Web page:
The masterplan proposals for the University of Cambridge School of the Biological Sciences intended to build on the School’s impressive scientific pedigree and ensure that it has the facilities to maintain it for generations to come.
The scheme has a new quad at its heart, shared between the teaching and research provision. A single main entrance, new shared social facilities and better links across the site would facilitate and encourage interaction and interdisciplinary research, allowing new disciplines to emerge.
Currently housed in a series of historic and mid C20 buildings on the Downing and Old Addenbrookes sites, the masterplan strategy would allow the School to function collectively for teaching and research. The shared facilities would provide flexibility of usage for thematic research clusters.
The historic and valued existing buildings could house a dedicated teaching hub, as well as public functions, social learning spaces, a cafeteria and a library. Proposed new buildings are arranged as deep plan research fingers, which house labs and specialist research areas, and nodes that provide the circulation and services to each of the fingers, joined by a linking spine.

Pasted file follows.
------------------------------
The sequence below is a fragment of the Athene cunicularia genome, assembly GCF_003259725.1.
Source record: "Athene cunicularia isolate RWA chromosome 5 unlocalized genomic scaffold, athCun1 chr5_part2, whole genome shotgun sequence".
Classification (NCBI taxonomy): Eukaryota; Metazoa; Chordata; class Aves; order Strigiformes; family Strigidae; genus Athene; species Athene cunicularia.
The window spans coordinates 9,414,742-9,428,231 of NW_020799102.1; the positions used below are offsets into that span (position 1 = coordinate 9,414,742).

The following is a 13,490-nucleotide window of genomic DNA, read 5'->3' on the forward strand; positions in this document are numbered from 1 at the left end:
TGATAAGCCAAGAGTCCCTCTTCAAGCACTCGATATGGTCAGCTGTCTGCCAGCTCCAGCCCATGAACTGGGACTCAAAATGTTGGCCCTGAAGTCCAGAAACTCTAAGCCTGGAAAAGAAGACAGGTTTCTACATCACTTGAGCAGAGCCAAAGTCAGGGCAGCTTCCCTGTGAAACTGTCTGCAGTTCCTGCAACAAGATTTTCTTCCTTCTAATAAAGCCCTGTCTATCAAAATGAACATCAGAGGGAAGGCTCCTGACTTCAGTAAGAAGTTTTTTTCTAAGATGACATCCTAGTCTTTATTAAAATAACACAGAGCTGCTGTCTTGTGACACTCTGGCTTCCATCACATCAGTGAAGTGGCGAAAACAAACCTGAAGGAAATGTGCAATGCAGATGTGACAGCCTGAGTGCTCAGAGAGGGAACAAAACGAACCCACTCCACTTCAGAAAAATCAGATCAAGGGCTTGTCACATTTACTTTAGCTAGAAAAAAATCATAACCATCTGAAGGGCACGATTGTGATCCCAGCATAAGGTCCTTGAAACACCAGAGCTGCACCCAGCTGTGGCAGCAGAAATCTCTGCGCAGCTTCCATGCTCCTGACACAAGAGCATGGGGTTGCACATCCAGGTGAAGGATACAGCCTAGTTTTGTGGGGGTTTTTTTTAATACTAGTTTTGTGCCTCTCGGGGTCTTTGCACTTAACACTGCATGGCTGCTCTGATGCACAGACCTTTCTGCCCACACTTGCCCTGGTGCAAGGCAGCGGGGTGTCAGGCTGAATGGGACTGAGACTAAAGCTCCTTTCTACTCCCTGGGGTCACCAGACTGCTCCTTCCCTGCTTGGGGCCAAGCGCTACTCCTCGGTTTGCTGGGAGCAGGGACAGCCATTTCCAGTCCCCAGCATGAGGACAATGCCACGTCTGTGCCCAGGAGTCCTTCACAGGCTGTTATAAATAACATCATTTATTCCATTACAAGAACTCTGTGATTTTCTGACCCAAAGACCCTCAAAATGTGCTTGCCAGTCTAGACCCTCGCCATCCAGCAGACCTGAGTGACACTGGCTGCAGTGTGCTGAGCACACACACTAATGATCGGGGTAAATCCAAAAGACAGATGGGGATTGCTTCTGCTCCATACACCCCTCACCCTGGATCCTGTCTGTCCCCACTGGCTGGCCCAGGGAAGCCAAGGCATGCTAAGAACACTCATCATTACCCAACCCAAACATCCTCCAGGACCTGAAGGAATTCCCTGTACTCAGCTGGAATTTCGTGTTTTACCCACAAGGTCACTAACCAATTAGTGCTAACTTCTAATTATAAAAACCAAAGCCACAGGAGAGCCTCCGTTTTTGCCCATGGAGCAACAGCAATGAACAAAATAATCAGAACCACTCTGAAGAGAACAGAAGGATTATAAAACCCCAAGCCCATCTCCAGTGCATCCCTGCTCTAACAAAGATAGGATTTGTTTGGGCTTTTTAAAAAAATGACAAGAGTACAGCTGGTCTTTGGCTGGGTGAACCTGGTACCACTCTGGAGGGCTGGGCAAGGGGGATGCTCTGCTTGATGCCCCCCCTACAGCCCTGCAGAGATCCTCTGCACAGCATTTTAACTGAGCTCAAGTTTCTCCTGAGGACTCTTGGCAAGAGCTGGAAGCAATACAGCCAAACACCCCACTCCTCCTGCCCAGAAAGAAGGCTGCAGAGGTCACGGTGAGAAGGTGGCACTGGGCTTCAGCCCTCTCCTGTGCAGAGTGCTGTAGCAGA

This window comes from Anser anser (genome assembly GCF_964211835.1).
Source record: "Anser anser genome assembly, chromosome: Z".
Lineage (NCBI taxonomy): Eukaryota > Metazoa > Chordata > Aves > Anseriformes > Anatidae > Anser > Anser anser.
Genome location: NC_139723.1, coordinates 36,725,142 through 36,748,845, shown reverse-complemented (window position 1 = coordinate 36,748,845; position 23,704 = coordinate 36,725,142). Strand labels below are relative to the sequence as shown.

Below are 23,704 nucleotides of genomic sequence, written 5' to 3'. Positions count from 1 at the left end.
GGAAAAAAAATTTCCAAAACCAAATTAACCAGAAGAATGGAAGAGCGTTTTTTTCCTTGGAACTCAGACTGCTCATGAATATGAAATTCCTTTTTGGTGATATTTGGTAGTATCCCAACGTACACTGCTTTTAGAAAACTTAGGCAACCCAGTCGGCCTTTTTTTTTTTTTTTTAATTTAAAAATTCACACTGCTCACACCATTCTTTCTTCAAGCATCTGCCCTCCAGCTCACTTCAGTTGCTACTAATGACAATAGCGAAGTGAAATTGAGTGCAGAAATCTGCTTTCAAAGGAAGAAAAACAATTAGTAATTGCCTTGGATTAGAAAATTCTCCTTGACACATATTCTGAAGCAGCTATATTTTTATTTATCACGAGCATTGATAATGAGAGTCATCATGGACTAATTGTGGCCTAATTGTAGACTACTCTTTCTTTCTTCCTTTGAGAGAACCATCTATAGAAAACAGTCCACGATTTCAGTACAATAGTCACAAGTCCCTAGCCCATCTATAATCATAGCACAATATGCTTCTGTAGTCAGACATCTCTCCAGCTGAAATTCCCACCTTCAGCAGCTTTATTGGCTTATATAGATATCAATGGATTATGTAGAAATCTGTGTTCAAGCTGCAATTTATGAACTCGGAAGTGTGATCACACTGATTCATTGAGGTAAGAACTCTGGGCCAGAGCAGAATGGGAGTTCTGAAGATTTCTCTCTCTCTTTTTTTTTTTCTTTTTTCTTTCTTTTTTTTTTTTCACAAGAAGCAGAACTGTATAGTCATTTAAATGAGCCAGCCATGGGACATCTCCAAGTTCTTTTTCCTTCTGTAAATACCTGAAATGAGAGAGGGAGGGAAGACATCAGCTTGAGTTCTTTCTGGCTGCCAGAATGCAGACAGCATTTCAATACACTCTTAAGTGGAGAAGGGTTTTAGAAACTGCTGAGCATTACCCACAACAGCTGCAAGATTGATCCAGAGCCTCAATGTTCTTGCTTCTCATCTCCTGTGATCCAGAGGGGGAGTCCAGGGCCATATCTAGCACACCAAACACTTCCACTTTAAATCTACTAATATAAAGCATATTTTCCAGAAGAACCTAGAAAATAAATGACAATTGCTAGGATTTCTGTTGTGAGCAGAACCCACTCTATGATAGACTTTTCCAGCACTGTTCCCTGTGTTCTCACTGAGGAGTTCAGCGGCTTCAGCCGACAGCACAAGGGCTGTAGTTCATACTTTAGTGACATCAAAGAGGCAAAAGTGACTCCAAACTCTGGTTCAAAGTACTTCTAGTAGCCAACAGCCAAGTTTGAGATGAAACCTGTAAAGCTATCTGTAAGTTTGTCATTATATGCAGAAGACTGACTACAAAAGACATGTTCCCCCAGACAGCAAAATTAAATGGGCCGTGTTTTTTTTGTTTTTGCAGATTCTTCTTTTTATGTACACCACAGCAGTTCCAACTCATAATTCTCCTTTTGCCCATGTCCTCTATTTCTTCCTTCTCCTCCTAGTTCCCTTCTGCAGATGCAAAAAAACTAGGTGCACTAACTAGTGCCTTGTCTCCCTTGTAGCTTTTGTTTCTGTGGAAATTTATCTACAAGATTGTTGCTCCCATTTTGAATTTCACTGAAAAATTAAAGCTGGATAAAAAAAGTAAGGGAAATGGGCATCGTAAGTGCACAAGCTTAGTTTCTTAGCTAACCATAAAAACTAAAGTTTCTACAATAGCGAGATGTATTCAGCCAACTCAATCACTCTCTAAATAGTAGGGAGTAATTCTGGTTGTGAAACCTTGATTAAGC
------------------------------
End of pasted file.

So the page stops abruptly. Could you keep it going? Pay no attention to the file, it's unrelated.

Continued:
The plans set out the buildings around a new green campus, to bring all aspects of the School together. This social ‘fulcrum’ pavilion would be the green heart of Hopkins Court and provide a space for all researchers to come together in shared social and administrative facilities.
Overall, the masterplan has the potential to increase the number of research scientists from 1,600 to 2,000 across the site and increase the space per researcher to be comparable with those of new life sciences buildings nationally and internationally.